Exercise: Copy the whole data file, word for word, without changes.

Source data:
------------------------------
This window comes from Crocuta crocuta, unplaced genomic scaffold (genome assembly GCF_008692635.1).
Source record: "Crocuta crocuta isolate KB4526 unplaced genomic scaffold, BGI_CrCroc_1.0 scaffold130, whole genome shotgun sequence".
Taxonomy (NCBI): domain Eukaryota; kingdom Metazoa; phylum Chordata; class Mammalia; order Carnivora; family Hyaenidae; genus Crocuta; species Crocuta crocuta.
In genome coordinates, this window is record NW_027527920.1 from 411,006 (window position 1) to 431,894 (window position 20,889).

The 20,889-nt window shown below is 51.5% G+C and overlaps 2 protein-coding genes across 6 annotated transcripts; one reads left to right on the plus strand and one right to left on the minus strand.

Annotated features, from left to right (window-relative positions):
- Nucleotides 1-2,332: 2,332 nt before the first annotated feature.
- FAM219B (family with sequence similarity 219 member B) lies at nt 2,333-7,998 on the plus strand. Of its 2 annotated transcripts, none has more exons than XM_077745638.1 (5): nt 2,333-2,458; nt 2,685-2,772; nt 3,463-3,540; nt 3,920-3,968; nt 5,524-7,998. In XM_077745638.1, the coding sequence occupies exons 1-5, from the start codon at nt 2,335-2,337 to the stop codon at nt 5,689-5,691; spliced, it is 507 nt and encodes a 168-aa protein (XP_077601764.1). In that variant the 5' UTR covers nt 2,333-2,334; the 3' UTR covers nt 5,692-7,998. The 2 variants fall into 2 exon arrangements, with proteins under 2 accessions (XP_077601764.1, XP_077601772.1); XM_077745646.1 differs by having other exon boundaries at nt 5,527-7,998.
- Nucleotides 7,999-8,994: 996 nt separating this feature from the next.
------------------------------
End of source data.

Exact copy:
This window comes from Crocuta crocuta, unplaced genomic scaffold (genome assembly GCF_008692635.1).
Source record: "Crocuta crocuta isolate KB4526 unplaced genomic scaffold, BGI_CrCroc_1.0 scaffold130, whole genome shotgun sequence".
Taxonomy (NCBI): domain Eukaryota; kingdom Metazoa; phylum Chordata; class Mammalia; order Carnivora; family Hyaenidae; genus Crocuta; species Crocuta crocuta.
In genome coordinates, this window is record NW_027527920.1 from 411,006 (window position 1) to 431,894 (window position 20,889).

The 20,889-nt window shown below is 51.5% G+C and overlaps 2 protein-coding genes across 6 annotated transcripts; one reads left to right on the plus strand and one right to left on the minus strand.

Annotated features, from left to right (window-relative positions):
- Nucleotides 1-2,332: 2,332 nt before the first annotated feature.
- FAM219B (family with sequence similarity 219 member B) lies at nt 2,333-7,998 on the plus strand. Of its 2 annotated transcripts, none has more exons than XM_077745638.1 (5): nt 2,333-2,458; nt 2,685-2,772; nt 3,463-3,540; nt 3,920-3,968; nt 5,524-7,998. In XM_077745638.1, the coding sequence occupies exons 1-5, from the start codon at nt 2,335-2,337 to the stop codon at nt 5,689-5,691; spliced, it is 507 nt and encodes a 168-aa protein (XP_077601764.1). In that variant the 5' UTR covers nt 2,333-2,334; the 3' UTR covers nt 5,692-7,998. The 2 variants fall into 2 exon arrangements, with proteins under 2 accessions (XP_077601764.1, XP_077601772.1); XM_077745646.1 differs by having other exon boundaries at nt 5,527-7,998.
- Nucleotides 7,999-8,994: 996 nt separating this feature from the next.